The National Assembly has legislative competence to pass laws in relation to ‘sport and recreational activities’. However, it can not pass laws on ‘betting, gaming and lotteries’ since this is expressly excluded from legislative competence (see paragraph 16 of Part 1 of Schedule 7 to the Government of Wales Act 2006).
The current laws in the UK governing recreational activities are dispersed across a number of legal areas including criminal law, charity law, property law, countryside law and environment law. Not all of these legal areas have been devolved to the National Assembly. The National Assembly does not have legislative competence, for example, to pass laws on how charities are governed (this is an exception under paragraph 4 of Part 1 of Schedule 7 to the Government of Wales Act 2006). To some extent this impacts on the extent to which the National Assembly can legislate to change the existing laws which affect sport and recreation.
The core of the law in this subject is to be found in primary legislation (or ‘statutes’) made by either the UK Parliament or the National Assembly.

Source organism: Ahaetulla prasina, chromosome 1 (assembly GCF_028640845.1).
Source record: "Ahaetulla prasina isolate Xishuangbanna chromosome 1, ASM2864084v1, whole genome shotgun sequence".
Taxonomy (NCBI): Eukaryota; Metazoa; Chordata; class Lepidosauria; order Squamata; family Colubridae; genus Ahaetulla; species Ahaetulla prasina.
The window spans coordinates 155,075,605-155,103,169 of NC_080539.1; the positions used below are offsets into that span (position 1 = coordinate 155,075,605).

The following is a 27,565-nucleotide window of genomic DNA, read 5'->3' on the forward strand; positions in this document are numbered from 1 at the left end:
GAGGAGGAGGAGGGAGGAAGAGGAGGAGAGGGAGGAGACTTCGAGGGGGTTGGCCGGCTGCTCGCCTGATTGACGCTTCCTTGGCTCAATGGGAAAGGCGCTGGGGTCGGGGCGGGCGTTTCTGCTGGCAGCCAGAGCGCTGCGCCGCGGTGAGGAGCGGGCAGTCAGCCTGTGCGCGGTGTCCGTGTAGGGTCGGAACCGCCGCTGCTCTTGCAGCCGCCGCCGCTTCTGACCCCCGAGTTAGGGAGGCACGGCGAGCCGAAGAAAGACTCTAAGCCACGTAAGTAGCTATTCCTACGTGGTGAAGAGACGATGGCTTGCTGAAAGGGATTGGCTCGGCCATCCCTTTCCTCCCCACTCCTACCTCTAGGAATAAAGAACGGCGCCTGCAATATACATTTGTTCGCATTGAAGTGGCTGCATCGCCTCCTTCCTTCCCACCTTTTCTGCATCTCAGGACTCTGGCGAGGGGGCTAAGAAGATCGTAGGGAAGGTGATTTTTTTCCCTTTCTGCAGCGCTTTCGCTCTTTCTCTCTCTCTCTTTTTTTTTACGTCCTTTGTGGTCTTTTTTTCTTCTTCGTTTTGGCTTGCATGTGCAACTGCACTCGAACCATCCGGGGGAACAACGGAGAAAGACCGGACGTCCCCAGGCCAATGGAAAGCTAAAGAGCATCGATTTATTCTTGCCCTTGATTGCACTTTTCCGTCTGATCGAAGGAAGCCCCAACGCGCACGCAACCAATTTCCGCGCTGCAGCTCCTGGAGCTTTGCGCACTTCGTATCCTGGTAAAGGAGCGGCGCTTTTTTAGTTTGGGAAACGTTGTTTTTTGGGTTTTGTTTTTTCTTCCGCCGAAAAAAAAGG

There is a large amount of subordinate legislation made under these Acts (such as orders, regulations and schemes). Before the devolution of power to the National Assembly in 1999, subordinate legislation was made either on an England and Wales basis or separately for Wales by the Secretary of State for Wales. A number of these pre-devolution instruments remain in force. The functions of the Secretary of State for Wales were transferred to the National Assembly for Wales in 1999 (SI 1999/672) and this included a number of the functions to make subordinate legislation in the statutes listed under ‘key legislation’ which existed at that time. From then on the National Assembly exercised the transferred powers to make subordinate legislation for Wales until 2007 when the powers to make subordinate legislation were further transferred to the Welsh Ministers on the coming into force of the Government of Wales Act 2006.